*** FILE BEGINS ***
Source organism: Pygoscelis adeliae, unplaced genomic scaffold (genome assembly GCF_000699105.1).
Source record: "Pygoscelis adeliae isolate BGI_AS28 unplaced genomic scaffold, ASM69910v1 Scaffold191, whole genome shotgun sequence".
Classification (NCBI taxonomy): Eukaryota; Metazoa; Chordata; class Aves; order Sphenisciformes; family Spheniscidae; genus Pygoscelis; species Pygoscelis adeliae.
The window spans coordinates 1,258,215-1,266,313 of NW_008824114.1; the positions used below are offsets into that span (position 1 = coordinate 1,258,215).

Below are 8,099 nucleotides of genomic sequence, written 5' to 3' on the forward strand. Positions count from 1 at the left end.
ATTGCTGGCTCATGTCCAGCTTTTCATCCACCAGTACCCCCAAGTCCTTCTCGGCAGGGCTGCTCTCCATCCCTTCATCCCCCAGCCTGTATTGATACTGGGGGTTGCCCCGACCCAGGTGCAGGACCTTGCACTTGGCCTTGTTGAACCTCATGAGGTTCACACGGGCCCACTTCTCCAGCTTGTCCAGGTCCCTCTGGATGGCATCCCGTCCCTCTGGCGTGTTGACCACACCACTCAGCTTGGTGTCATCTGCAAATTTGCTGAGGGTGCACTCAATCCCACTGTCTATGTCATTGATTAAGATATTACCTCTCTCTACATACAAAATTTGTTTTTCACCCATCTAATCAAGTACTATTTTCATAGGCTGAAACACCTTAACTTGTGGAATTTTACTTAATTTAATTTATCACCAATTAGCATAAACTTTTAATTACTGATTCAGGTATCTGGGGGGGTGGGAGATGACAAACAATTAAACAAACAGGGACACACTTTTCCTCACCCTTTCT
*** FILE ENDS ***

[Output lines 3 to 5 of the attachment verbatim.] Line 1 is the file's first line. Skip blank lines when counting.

Classification (NCBI taxonomy): Eukaryota; Metazoa; Chordata; class Aves; order Sphenisciformes; family Spheniscidae; genus Pygoscelis; species Pygoscelis adeliae.
The window spans coordinates 1,258,215-1,266,313 of NW_008824114.1; the positions used below are offsets into that span (position 1 = coordinate 1,258,215).

Below are 8,099 nucleotides of genomic sequence, written 5' to 3' on the forward strand. Positions count from 1 at the left end.